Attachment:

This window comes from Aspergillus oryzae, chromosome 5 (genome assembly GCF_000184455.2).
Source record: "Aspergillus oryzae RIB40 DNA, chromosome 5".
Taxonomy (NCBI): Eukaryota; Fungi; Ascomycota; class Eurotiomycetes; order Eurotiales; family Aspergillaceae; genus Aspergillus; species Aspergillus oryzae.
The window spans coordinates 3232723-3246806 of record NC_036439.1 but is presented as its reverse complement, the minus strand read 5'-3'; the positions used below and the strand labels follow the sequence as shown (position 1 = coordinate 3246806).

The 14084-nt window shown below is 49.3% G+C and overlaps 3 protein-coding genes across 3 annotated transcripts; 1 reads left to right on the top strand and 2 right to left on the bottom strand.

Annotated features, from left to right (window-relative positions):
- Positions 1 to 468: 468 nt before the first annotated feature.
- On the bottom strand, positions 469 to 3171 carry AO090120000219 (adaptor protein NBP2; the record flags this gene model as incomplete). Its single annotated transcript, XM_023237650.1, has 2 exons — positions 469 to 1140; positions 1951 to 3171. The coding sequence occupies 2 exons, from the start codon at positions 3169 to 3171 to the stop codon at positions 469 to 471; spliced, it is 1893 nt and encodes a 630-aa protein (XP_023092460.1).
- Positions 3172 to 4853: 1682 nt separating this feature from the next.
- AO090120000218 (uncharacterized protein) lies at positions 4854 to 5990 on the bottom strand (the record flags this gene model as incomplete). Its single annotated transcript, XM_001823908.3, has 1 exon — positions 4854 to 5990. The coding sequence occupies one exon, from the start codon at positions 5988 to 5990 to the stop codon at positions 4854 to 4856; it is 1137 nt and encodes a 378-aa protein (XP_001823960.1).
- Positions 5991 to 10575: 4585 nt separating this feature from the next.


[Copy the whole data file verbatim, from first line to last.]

This window comes from Aspergillus oryzae, chromosome 5 (genome assembly GCF_000184455.2).
Source record: "Aspergillus oryzae RIB40 DNA, chromosome 5".
Taxonomy (NCBI): Eukaryota; Fungi; Ascomycota; class Eurotiomycetes; order Eurotiales; family Aspergillaceae; genus Aspergillus; species Aspergillus oryzae.
The window spans coordinates 3232723-3246806 of record NC_036439.1 but is presented as its reverse complement, the minus strand read 5'-3'; the positions used below and the strand labels follow the sequence as shown (position 1 = coordinate 3246806).

The 14084-nt window shown below is 49.3% G+C and overlaps 3 protein-coding genes across 3 annotated transcripts; 1 reads left to right on the top strand and 2 right to left on the bottom strand.

Annotated features, from left to right (window-relative positions):
- Positions 1 to 468: 468 nt before the first annotated feature.
- On the bottom strand, positions 469 to 3171 carry AO090120000219 (adaptor protein NBP2; the record flags this gene model as incomplete). Its single annotated transcript, XM_023237650.1, has 2 exons — positions 469 to 1140; positions 1951 to 3171. The coding sequence occupies 2 exons, from the start codon at positions 3169 to 3171 to the stop codon at positions 469 to 471; spliced, it is 1893 nt and encodes a 630-aa protein (XP_023092460.1).
- Positions 3172 to 4853: 1682 nt separating this feature from the next.
- AO090120000218 (uncharacterized protein) lies at positions 4854 to 5990 on the bottom strand (the record flags this gene model as incomplete). Its single annotated transcript, XM_001823908.3, has 1 exon — positions 4854 to 5990. The coding sequence occupies one exon, from the start codon at positions 5988 to 5990 to the stop codon at positions 4854 to 4856; it is 1137 nt and encodes a 378-aa protein (XP_001823960.1).
- Positions 5991 to 10575: 4585 nt separating this feature from the next.